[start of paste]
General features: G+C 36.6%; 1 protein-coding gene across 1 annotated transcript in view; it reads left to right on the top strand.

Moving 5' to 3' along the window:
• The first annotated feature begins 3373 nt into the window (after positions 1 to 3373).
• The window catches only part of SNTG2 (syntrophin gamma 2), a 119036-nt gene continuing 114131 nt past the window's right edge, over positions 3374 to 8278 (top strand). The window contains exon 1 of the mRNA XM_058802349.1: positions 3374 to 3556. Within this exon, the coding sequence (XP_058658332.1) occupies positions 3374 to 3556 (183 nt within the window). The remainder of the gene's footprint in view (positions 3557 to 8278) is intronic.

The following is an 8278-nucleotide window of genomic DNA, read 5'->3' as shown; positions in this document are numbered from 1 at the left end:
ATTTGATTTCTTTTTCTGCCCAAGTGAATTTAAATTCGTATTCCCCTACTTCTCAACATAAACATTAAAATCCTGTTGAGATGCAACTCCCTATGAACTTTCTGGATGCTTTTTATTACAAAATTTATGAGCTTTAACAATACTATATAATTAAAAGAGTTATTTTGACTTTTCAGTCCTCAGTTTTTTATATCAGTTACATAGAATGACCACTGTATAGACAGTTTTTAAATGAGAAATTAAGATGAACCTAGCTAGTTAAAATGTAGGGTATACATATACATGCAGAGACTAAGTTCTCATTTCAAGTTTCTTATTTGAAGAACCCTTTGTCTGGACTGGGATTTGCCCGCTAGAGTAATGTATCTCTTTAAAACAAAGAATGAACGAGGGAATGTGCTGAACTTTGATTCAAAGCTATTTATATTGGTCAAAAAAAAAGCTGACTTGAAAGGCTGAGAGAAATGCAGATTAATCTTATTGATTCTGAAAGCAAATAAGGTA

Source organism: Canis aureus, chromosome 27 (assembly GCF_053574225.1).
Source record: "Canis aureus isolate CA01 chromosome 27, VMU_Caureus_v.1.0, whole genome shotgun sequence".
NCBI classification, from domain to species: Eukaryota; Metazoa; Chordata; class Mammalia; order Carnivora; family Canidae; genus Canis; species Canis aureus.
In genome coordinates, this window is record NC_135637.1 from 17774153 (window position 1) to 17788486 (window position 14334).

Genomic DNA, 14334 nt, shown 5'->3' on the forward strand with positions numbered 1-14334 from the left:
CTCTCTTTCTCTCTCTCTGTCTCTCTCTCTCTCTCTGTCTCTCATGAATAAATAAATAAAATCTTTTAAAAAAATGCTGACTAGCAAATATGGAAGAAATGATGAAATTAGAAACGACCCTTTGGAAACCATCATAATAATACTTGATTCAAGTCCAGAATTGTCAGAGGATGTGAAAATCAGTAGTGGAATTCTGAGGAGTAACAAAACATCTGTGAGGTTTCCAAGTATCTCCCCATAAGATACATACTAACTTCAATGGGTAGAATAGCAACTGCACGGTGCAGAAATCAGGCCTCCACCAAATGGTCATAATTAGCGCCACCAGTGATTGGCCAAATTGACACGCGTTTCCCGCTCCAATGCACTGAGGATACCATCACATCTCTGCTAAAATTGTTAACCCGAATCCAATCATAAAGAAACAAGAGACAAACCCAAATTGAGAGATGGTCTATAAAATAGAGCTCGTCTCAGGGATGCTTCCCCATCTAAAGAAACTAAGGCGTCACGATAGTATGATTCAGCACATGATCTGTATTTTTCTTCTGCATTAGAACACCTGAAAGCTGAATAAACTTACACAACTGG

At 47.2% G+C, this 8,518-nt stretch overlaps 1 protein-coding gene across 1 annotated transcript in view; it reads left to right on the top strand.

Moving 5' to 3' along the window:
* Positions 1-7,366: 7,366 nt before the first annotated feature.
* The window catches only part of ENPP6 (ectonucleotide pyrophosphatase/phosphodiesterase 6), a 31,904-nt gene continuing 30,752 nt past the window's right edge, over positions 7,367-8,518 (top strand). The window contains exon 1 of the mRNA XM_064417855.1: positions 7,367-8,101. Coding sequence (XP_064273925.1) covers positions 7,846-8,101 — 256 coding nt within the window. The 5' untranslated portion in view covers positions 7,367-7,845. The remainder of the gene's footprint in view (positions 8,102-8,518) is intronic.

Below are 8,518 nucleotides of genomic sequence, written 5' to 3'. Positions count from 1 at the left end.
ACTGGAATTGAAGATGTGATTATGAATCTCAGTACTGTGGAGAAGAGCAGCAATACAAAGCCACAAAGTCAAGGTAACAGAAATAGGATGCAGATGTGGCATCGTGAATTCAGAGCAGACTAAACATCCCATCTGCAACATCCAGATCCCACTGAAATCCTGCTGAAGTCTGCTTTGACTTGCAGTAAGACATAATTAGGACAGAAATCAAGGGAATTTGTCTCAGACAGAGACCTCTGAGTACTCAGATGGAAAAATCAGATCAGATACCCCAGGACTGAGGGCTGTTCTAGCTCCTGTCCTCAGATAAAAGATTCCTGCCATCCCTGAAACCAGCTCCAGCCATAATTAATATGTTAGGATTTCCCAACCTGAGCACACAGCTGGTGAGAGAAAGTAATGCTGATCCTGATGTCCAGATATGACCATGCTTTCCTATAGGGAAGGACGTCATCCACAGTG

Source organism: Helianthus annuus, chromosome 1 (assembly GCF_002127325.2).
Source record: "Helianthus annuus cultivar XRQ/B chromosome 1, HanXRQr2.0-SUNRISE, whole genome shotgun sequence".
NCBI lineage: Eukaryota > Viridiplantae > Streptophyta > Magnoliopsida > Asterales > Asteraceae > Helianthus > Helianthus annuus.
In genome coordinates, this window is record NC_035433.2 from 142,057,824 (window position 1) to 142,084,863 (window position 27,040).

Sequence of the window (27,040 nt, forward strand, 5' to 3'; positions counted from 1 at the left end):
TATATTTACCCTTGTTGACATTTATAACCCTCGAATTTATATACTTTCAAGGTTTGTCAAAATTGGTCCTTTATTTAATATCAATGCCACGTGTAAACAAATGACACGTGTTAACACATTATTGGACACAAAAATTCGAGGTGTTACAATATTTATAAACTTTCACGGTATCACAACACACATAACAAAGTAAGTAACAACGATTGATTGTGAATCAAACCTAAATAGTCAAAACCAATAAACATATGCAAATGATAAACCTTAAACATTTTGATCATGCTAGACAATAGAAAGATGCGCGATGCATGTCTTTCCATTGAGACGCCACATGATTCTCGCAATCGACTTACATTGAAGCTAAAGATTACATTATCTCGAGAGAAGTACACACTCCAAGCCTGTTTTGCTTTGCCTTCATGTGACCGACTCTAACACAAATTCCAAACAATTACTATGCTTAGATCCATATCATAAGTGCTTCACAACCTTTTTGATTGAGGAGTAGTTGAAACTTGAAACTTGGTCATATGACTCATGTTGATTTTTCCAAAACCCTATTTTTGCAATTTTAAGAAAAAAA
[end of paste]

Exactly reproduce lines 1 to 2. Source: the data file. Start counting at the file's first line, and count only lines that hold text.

General features: G+C 36.6%; 1 protein-coding gene across 1 annotated transcript in view; it reads left to right on the top strand.

Moving 5' to 3' along the window: